This week saw a national news break that involved a company imposing regulatory action against content determined to hold values misaligned with their own corporate identity. The headline described how Spotify considered disciplinary action against comedian and podcast host Joe Rogan, following his controversial opinions regarding Covid-19. Spotify found itself being called on to remove the show from its streaming platform and cancel its contract with Rogan, who operates the most popular podcast in the world. The show, titled “The Joe Rogan Experience,” has demonstrated people’s desire to connect with the opinions presented on the podcast. Spotify has made Rogan delete previous episodes involving content that didn’t sit well with Spotify’s corporate executives. Regardless of the views presented and personal opinions about them, allowing Spotify to regulate both what content creators say and what listeners hear is against the true values of free speech. This kind of relationship equates to what is known as regulated speech.
Regulated speech prohibits creators from speaking their minds and, more importantly, doesn’t allow the content consumers to hear varying opinions and construct their unique ideas and opinions. In the future, creators will want to move their content onto permissionless programs that allow them to say what they want without fear of being silenced by an executive board. The most effective way to combat wrong information is to provide a truthful counter with facts and evidence. Rogan himself acknowledged that he has, in the past and will continue to, bring on guests with opinions that align and differ with his own, allowing his audience to construct their conclusions. Worse for Spotify is that they pay their creators .003-.005 cents per stream, meaning that even the top 1% of artists, those with over a million streams, could be making just $4,000 annually. This money is often directed to labels, who determine what to give the artist based on their contact. This pay structure is entirely unsustainable and allows Spotify to keep the vast majority of revenue.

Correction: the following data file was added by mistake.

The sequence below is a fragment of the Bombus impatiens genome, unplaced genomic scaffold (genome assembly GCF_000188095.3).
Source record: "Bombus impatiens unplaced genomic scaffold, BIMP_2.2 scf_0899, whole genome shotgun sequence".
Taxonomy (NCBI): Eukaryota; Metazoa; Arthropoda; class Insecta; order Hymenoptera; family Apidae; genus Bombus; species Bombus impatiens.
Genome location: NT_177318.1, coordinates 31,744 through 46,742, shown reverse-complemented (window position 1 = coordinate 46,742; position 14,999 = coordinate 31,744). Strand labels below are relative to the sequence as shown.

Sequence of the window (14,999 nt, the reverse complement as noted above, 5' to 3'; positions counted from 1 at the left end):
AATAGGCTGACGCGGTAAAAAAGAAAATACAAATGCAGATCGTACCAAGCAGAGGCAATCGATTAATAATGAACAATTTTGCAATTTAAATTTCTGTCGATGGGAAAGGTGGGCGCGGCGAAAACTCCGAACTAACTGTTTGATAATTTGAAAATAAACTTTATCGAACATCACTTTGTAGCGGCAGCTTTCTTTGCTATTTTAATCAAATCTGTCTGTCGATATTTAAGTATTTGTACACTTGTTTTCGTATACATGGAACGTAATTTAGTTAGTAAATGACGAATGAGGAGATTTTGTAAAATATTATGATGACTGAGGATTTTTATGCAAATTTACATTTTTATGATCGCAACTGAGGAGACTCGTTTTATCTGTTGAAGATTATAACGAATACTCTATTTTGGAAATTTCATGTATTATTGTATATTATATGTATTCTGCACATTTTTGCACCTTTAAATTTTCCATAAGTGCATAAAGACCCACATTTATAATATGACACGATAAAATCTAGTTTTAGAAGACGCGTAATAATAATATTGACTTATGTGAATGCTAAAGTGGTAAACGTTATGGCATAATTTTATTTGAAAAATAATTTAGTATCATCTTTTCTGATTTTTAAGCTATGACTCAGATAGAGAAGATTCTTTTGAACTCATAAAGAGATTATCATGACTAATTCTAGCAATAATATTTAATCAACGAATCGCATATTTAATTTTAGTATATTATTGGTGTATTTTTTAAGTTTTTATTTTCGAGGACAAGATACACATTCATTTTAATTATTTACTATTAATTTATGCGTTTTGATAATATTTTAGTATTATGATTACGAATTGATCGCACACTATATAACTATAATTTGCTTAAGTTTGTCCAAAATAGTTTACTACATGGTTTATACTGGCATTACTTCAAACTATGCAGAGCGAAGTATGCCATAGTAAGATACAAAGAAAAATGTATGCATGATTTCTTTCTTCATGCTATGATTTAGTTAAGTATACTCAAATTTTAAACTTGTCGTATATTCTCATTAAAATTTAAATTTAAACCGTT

Web 3.0 permissionless systems will enable artists to have complete control over their products, feeding their families and growing their fanbase. One example, Audius, is an emerging blockchain startup that gives artists 90% of the revenue brought in from their products as opposed to the 14% industry average. This DAO (decentralized autonomous organization) leverages the Ethereum staking network and allows artists on Audius to determine how their content will be monetized. Options include
— Offering content and streams for free.
— Having a one-time payment to unlock all content.
— Selling their songs as non-fungible tokens (NFTs).
Audius enables musicians to maintain sole ownership of their music by generating immutable timestamps of their content, secured by a network of decentralized node operators. On Audius, any music creator can upload and monetize content. There’s no need to be signed to a label or have a massive following to start distributing your own music on your own terms. The platform also rewards artists with Audio tokens for achievements such as top-five weekly trending tracks and top five trending playlists.
Many of the world’s most popular artists, such as Katy Perry, Jason Derulo, and Weezer, have teamed up with the startup representing 6 million monthly users, or just under 2% of all music streams today. The platform has also partnered with the social media app TikTok to allow artists to post their original music and grow their audience. Audius’ website says, “music platforms were at their best when they listened to what artists and fans wanted – not corporations or major labels” and that uploaded tracks can “never be censored or removed.” TechCrunch called Audius’ blockchain move its “secret sauce,” while Yahoo finance said it is “adequately addressing the most pressing needs within the industry.” This is just one of the many examples that display how blockchain technology and DAOs are set out to improve many diverse industries in today’s digital economy.
Disclaimer: Please note that the contents of this article are not financial or investing advice. The information provided in this article is the author’s opinion only and should not be considered as offering trading or investing recommendations. Please conduct your own due diligence before making any investment decisions.
Josh Constine, http://techcrunch.com/2018/08/08/audis/